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Volkswagen, Porsche Repaid $9.5 Bln To Car Buyers Over 'clean Diesel' Issue: FTC

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The Federal Trade Commission or FTC said that German carmakers Volkswagen and Porsche repaid more than $9.5 billion since 2016 to car buyers, who were deceived by "clean diesel" ad campaign.

In a filing with federal court, the regulator said the payment was made under its orders following the companies' deceptive advertising of Volkswagens and Audis fitted with illegal emission defeat devices.

In March 2016, the FTC had filed a complaint in federal court, alleging that Volkswagen's seven-year ad campaign was based on false claims that the cars were low-emission, environmentally friendly, met emissions standards, and would maintain a high resale value. However, the cars were fitted with illegal emission defeat devices designed to mask high emissions during government tests.

The case was settled, and the companies were required to make payments to consumers that included compensation for their vehicles' full retail value, plus all other losses they suffered because of the deception.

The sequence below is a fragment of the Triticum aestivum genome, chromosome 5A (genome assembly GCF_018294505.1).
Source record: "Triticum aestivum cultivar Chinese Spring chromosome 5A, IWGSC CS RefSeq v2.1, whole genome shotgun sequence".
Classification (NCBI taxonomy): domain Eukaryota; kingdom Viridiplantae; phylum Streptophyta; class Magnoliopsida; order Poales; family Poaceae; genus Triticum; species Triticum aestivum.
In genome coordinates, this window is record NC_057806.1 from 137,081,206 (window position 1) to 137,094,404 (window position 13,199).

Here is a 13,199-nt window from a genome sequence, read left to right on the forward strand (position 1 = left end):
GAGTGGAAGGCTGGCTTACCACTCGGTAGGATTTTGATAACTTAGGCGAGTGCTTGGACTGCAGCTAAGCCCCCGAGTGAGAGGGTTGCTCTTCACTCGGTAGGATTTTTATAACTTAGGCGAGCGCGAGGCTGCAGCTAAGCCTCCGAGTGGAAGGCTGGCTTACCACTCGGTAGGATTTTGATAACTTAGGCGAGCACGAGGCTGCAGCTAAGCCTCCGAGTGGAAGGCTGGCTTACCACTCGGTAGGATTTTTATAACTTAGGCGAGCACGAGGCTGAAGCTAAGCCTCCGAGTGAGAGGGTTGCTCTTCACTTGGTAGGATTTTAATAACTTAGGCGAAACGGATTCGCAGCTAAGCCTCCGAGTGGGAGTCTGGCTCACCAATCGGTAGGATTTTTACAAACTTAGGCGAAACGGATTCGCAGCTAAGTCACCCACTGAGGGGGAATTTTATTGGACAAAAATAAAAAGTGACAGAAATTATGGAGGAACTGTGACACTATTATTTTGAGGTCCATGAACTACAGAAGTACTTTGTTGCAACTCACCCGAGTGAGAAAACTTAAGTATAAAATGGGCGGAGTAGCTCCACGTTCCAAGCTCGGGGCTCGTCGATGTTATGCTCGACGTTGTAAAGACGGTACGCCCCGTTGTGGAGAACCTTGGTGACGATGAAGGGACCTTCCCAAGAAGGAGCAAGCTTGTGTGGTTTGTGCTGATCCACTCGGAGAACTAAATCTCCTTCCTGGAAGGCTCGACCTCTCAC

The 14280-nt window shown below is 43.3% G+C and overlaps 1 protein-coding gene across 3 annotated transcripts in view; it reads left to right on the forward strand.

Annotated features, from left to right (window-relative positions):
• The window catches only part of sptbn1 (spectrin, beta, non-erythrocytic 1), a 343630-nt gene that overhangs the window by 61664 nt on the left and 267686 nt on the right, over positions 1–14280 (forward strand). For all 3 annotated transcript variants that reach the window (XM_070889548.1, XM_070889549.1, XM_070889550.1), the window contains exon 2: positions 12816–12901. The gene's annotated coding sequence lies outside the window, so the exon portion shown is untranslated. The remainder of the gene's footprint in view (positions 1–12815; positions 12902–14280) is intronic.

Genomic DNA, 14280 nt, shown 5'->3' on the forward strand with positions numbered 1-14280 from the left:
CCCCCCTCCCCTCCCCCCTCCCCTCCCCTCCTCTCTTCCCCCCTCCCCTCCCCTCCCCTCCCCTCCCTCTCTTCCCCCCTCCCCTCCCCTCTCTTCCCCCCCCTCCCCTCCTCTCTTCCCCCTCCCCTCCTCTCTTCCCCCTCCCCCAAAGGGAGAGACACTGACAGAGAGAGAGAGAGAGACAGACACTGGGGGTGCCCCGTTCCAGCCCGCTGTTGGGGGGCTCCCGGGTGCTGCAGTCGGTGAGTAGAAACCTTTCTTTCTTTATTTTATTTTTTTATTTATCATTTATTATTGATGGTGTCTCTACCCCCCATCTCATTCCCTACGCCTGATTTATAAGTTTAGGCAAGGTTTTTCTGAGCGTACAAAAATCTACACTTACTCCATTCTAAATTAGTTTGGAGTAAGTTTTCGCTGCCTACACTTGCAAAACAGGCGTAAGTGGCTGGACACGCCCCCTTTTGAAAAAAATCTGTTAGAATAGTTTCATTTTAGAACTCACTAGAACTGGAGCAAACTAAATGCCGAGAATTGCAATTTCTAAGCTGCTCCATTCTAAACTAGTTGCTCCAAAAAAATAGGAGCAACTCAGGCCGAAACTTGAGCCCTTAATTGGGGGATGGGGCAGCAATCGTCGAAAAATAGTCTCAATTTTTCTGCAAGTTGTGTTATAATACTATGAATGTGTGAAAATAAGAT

In the largest consumer redress program in U.S. history, set up in 2016 and 2017, the companies were to compensate purchasers and lessees of more than 550,000 deceptively marketed "clean diesel" VW and Audi cars.

The customers could choose to return their vehicle to VW or Porsche in exchange for compensation, or to get the car modified to comply with clean-air rules. More than 86 percent chose to return their car through a buyback or early lease termination, the FTC noted.

In May, a top court in Germany had ordered Volkswagen to buy back the diesel cars delivered to customers with faulty emission systems.

The emissions scandal, dating back to 2015, resulted in the ban of the diesel cars with the cheating software in the U.S. However, the company was allowed to update the software in Europe.

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